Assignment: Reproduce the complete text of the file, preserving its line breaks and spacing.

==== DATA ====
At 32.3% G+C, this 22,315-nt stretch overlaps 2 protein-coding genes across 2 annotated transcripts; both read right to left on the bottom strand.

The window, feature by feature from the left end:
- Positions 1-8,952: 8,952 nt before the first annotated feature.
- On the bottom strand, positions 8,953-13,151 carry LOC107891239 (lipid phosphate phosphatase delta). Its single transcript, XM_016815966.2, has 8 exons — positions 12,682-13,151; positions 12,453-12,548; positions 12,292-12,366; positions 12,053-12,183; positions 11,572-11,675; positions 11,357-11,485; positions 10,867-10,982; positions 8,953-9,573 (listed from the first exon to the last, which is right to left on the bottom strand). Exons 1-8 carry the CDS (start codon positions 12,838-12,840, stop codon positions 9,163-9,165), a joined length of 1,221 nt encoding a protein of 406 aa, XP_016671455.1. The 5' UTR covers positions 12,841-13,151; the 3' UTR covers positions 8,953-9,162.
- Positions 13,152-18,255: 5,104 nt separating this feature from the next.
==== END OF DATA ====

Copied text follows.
At 32.3% G+C, this 22,315-nt stretch overlaps 2 protein-coding genes across 2 annotated transcripts; both read right to left on the bottom strand.

The window, feature by feature from the left end:
- Positions 1-8,952: 8,952 nt before the first annotated feature.
- On the bottom strand, positions 8,953-13,151 carry LOC107891239 (lipid phosphate phosphatase delta). Its single transcript, XM_016815966.2, has 8 exons — positions 12,682-13,151; positions 12,453-12,548; positions 12,292-12,366; positions 12,053-12,183; positions 11,572-11,675; positions 11,357-11,485; positions 10,867-10,982; positions 8,953-9,573 (listed from the first exon to the last, which is right to left on the bottom strand). Exons 1-8 carry the CDS (start codon positions 12,838-12,840, stop codon positions 9,163-9,165), a joined length of 1,221 nt encoding a protein of 406 aa, XP_016671455.1. The 5' UTR covers positions 12,841-13,151; the 3' UTR covers positions 8,953-9,162.
- Positions 13,152-18,255: 5,104 nt separating this feature from the next.